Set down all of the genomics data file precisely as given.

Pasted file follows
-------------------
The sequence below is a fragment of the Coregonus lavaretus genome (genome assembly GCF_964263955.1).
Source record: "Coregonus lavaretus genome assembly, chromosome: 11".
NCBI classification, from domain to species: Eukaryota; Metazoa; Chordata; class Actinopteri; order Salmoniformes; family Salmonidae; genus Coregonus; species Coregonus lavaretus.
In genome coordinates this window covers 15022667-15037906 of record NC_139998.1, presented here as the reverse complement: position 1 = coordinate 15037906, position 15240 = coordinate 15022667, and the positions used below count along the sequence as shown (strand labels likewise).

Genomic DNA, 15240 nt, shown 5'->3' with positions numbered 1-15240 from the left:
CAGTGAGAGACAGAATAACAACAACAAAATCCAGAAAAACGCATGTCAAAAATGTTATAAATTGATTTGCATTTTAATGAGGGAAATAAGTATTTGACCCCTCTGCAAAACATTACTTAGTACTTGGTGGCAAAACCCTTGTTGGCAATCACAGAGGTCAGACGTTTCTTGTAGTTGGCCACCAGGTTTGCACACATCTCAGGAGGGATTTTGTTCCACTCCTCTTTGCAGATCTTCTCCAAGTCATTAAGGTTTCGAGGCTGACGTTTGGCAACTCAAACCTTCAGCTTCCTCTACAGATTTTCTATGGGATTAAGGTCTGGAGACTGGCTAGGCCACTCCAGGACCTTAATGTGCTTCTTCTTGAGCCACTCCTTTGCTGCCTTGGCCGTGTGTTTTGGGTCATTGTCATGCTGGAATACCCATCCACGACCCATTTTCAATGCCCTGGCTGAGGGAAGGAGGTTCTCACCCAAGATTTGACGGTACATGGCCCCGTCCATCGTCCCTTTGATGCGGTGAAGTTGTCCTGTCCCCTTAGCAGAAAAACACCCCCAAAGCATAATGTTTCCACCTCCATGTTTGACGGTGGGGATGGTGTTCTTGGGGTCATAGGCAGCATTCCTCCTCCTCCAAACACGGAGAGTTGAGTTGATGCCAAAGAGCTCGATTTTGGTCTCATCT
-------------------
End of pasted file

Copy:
The sequence below is a fragment of the Coregonus lavaretus genome (genome assembly GCF_964263955.1).
Source record: "Coregonus lavaretus genome assembly, chromosome: 11".
NCBI classification, from domain to species: Eukaryota; Metazoa; Chordata; class Actinopteri; order Salmoniformes; family Salmonidae; genus Coregonus; species Coregonus lavaretus.
In genome coordinates this window covers 15022667-15037906 of record NC_139998.1, presented here as the reverse complement: position 1 = coordinate 15037906, position 15240 = coordinate 15022667, and the positions used below count along the sequence as shown (strand labels likewise).

Genomic DNA, 15240 nt, shown 5'->3' with positions numbered 1-15240 from the left:
CAGTGAGAGACAGAATAACAACAACAAAATCCAGAAAAACGCATGTCAAAAATGTTATAAATTGATTTGCATTTTAATGAGGGAAATAAGTATTTGACCCCTCTGCAAAACATTACTTAGTACTTGGTGGCAAAACCCTTGTTGGCAATCACAGAGGTCAGACGTTTCTTGTAGTTGGCCACCAGGTTTGCACACATCTCAGGAGGGATTTTGTTCCACTCCTCTTTGCAGATCTTCTCCAAGTCATTAAGGTTTCGAGGCTGACGTTTGGCAACTCAAACCTTCAGCTTCCTCTACAGATTTTCTATGGGATTAAGGTCTGGAGACTGGCTAGGCCACTCCAGGACCTTAATGTGCTTCTTCTTGAGCCACTCCTTTGCTGCCTTGGCCGTGTGTTTTGGGTCATTGTCATGCTGGAATACCCATCCACGACCCATTTTCAATGCCCTGGCTGAGGGAAGGAGGTTCTCACCCAAGATTTGACGGTACATGGCCCCGTCCATCGTCCCTTTGATGCGGTGAAGTTGTCCTGTCCCCTTAGCAGAAAAACACCCCCAAAGCATAATGTTTCCACCTCCATGTTTGACGGTGGGGATGGTGTTCTTGGGGTCATAGGCAGCATTCCTCCTCCTCCAAACACGGAGAGTTGAGTTGATGCCAAAGAGCTCGATTTTGGTCTCATCT